Central Bank enforcement director flexes regulatory muscles

Derville Rowland says lenders being forced to account for mistakes and misconduct


The woman leading Ireland’s drive to restore its reputation for effective financial regulation says the country is “a long way down the road” in cleaning up the worst excesses of the Celtic Tiger lending boom that ended in collapse and near-bankruptcy eight years ago.

Derville Rowland, director of enforcement at the Central Bank, says record fines and public humiliation for some of Ireland’s biggest lenders are forcing them to account for the mistakes and misconduct that have come to light since the Irish financial crisis erupted in 2008.

The Central Bank is also trying to show its regulatory competence after its failure to manage a credit and house-price bubble in the mid-2000s. That failure played a crucial part in the country’s economic collapse, which led to an emergency bailout by the International Monetary Fund.

“The banking crisis had a terrible impact on Ireland and the Central Bank was part of that,” Ms Rowland said in a rare interview, referring to the weakness of the “principles-based” regulatory approach the bank adopted at the time. “The regulators trusted what they were told by the bankers. There was nothing wrong with the principles. The problem was with the trust.”

Ireland’s financial crisis is mostly known for the close ties between banks and property developers, which led to the collapse of Anglo Irish Bank and the taxpayer-funded rescue of Allied Irish Banks, Bank of Ireland and other high street names. The total cost was €64 billion, which sent Ireland’s debt as a proportion of its economic output soaring over 100 per cent.

Parallel problem

A parallel problem that has emerged in the sector has been the mispricing of some mortgage products and the absence of money-laundering safeguards. The Central Bank is addressing these armed with new powers it acquired in 2013.

Last year the Central Bank imposed a record €12 million in fines on institutions ranging from high street banks to specialist mortgage lenders. While small by the standards of fines levied on UK and US banks, the amount is significant in Ireland, where no fines were imposed in 2006, at the peak of the Celtic Tiger’s reckless lending.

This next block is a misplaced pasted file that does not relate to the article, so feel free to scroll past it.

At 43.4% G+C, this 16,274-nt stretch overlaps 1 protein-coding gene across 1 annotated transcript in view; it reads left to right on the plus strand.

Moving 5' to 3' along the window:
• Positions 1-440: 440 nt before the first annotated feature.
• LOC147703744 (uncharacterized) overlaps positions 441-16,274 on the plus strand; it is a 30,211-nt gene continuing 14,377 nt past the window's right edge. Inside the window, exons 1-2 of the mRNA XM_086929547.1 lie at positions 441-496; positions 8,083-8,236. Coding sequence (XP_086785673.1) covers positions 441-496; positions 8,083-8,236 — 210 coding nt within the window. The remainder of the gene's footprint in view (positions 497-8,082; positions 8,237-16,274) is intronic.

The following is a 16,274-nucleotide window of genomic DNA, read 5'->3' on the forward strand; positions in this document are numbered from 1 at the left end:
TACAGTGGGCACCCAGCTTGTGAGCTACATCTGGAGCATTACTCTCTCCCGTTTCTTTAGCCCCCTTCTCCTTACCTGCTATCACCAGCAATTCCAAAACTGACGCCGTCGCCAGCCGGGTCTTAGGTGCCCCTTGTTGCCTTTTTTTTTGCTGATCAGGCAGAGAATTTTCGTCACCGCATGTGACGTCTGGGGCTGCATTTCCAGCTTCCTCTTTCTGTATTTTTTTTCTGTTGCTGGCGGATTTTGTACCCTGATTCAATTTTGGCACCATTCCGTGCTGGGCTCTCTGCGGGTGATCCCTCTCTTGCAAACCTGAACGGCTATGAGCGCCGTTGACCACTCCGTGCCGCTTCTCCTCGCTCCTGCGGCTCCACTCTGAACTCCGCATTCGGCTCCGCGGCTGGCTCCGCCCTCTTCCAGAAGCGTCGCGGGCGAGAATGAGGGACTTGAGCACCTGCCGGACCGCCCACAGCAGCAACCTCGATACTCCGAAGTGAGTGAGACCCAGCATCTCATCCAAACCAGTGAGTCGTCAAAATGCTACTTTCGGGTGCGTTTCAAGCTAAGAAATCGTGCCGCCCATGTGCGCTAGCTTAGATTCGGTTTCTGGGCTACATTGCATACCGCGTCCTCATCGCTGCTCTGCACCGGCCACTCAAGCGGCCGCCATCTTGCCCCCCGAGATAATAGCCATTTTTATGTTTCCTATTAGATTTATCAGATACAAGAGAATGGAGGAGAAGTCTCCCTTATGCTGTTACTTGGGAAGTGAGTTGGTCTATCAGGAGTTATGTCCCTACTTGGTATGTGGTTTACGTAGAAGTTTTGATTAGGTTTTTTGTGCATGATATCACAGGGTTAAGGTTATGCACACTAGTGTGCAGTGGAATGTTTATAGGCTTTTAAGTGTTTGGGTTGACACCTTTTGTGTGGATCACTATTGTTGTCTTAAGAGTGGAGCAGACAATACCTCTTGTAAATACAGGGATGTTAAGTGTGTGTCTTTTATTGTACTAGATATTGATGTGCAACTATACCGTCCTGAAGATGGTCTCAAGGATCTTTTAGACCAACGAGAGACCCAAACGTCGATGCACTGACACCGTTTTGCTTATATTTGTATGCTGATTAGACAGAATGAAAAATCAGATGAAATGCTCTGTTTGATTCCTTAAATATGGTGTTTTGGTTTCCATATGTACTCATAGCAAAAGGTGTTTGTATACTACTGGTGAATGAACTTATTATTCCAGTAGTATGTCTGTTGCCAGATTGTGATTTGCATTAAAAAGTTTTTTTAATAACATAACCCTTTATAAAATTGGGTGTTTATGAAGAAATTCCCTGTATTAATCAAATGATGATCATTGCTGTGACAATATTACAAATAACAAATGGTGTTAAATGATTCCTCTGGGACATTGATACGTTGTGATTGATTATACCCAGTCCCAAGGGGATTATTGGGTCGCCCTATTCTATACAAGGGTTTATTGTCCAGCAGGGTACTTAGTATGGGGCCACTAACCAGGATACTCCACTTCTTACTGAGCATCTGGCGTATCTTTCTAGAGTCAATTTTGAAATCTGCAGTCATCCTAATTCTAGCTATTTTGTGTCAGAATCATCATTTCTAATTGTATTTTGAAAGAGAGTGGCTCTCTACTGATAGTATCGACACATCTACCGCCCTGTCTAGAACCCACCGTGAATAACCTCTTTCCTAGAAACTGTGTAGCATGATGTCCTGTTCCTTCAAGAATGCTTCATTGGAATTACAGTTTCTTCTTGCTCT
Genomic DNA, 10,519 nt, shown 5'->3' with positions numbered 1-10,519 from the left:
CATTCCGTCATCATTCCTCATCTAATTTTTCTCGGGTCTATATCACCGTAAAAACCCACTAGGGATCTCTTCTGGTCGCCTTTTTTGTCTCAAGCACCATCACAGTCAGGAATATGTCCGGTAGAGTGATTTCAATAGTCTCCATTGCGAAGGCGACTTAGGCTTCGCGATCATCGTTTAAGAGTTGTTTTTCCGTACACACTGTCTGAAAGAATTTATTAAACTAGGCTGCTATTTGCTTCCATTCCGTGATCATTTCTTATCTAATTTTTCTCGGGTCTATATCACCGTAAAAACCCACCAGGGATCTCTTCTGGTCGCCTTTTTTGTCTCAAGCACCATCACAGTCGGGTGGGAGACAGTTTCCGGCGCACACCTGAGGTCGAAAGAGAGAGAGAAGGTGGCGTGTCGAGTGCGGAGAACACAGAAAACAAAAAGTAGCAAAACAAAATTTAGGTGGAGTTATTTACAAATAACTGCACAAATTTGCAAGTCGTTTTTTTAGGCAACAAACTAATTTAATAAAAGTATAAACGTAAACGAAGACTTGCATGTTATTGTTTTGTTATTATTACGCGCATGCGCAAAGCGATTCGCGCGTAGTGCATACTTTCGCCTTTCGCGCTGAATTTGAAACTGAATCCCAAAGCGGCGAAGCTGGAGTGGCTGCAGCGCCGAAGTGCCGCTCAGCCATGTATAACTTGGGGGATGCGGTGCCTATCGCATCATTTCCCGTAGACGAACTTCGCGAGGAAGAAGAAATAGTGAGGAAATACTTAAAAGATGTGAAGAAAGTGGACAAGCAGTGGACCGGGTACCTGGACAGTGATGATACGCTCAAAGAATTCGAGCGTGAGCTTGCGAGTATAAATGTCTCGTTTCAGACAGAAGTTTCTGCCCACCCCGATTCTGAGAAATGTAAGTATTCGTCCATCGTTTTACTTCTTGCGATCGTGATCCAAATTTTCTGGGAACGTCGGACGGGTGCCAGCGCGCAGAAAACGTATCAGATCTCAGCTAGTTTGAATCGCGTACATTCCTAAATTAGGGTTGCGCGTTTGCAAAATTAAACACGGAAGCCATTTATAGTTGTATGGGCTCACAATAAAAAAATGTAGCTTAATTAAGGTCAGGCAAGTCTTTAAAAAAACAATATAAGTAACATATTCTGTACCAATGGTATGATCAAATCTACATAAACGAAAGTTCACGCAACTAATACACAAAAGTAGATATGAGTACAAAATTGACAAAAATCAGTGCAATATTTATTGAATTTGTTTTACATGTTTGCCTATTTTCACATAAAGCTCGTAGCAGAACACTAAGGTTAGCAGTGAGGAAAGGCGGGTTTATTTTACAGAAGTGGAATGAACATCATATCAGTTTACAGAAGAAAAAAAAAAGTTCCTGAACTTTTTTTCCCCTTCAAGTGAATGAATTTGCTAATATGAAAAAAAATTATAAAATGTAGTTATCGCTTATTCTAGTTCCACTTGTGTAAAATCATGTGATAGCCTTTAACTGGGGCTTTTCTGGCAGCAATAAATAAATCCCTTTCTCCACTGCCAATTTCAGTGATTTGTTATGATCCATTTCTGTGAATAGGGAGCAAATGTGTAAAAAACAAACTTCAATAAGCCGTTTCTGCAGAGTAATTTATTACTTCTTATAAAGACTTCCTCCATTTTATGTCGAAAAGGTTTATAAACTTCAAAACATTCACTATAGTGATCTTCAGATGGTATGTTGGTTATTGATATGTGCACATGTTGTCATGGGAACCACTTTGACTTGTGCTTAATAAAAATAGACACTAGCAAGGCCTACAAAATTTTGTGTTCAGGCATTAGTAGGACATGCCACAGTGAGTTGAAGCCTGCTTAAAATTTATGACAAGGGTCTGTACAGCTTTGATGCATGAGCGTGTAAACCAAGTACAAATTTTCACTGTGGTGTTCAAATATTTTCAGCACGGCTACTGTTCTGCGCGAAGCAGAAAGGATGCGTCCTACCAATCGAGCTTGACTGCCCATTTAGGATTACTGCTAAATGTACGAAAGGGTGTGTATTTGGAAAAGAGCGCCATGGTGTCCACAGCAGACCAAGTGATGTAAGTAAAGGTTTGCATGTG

For Ms Rowland, a London-trained barrister, the fines are important, but so is the public disclosure that accompanies them. Institutions and sometimes individuals are identified, malpractice is outlined in detail, and its consequences are laid bare.

“Fines alone are not sufficient,” she says. “It’s the detailed information about the case that tells the story of what happened.” What she calls the “signalling” effect of such public disclosure “can often be the most uncomfortable for firms and individuals. It is the key to successful enforcement.”

This is especially important, she believes, in cases where mortgage customers were ripped off by banks as they fiddled with interest rates to try to boost profitability. Much of the Central Bank’s attention for the next two years is likely to be consumed by the resolution of continuing problems in the mortgage lending market, in particular the case of “tracker” mortgages, where interest rates follow those of the European Central Bank.

Large fines

In November Ms Rowland stunned the market by fining Springboard Mortgages, a defunct subprime lender, €4.5 million for mispricing mortgages that in some cases meant customers repaid tens of thousands of euro they did not owe.

It was the largest fine the Central Bank has imposed for business conduct or operational failures by a financial institution. The Central Bank estimates that up to 15,000 tracker mortgages may be affected by mispricing. That is 2 per cent of the total number of Irish mortgage accounts, but it has become a burning political issue in light of the taxpayer-funded rescue of the banks. Mispriced tracker mortgages have in some cases led to great distress for borrowers. “Some people lost their homes – that’s the heart of this issue,” Ms Rowland says.

As it battles back to respectability in the eyes of the Irish public, the Central Bank is facing a significant hurdle – limits on public sector pay brought in during Ireland’s years of austerity mean it is finding it hard to attract and keep key staff. That puts it at a crucial disadvantage, Ms Rowland says: “When we bring cases [to court] the banks always field their best teams. We must do the same.”

– Financial Times